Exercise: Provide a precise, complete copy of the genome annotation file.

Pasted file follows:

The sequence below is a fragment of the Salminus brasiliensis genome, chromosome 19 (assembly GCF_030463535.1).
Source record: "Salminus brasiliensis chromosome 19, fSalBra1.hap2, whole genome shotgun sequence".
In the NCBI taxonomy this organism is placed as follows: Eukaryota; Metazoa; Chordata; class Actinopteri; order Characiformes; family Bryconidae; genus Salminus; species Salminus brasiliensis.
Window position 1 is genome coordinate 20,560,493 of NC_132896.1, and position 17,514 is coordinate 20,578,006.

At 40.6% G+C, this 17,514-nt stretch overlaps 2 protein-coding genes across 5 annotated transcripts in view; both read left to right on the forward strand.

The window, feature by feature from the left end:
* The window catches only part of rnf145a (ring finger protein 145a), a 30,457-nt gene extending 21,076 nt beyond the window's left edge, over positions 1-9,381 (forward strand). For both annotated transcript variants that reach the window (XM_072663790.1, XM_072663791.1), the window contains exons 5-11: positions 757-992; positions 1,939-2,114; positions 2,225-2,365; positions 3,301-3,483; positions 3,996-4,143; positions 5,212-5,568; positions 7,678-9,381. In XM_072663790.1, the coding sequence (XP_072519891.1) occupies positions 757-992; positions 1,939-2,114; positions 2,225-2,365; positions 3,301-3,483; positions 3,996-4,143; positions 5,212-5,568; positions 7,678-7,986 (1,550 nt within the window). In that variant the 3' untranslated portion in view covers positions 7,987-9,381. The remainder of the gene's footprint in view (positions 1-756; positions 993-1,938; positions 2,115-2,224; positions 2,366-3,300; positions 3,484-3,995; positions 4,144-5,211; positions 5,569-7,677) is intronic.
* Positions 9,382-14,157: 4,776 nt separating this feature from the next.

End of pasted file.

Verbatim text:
The sequence below is a fragment of the Salminus brasiliensis genome, chromosome 19 (assembly GCF_030463535.1).
Source record: "Salminus brasiliensis chromosome 19, fSalBra1.hap2, whole genome shotgun sequence".
In the NCBI taxonomy this organism is placed as follows: Eukaryota; Metazoa; Chordata; class Actinopteri; order Characiformes; family Bryconidae; genus Salminus; species Salminus brasiliensis.
Window position 1 is genome coordinate 20,560,493 of NC_132896.1, and position 17,514 is coordinate 20,578,006.

At 40.6% G+C, this 17,514-nt stretch overlaps 2 protein-coding genes across 5 annotated transcripts in view; both read left to right on the forward strand.

The window, feature by feature from the left end:
* The window catches only part of rnf145a (ring finger protein 145a), a 30,457-nt gene extending 21,076 nt beyond the window's left edge, over positions 1-9,381 (forward strand). For both annotated transcript variants that reach the window (XM_072663790.1, XM_072663791.1), the window contains exons 5-11: positions 757-992; positions 1,939-2,114; positions 2,225-2,365; positions 3,301-3,483; positions 3,996-4,143; positions 5,212-5,568; positions 7,678-9,381. In XM_072663790.1, the coding sequence (XP_072519891.1) occupies positions 757-992; positions 1,939-2,114; positions 2,225-2,365; positions 3,301-3,483; positions 3,996-4,143; positions 5,212-5,568; positions 7,678-7,986 (1,550 nt within the window). In that variant the 3' untranslated portion in view covers positions 7,987-9,381. The remainder of the gene's footprint in view (positions 1-756; positions 993-1,938; positions 2,115-2,224; positions 2,366-3,300; positions 3,484-3,995; positions 4,144-5,211; positions 5,569-7,677) is intronic.
* Positions 9,382-14,157: 4,776 nt separating this feature from the next.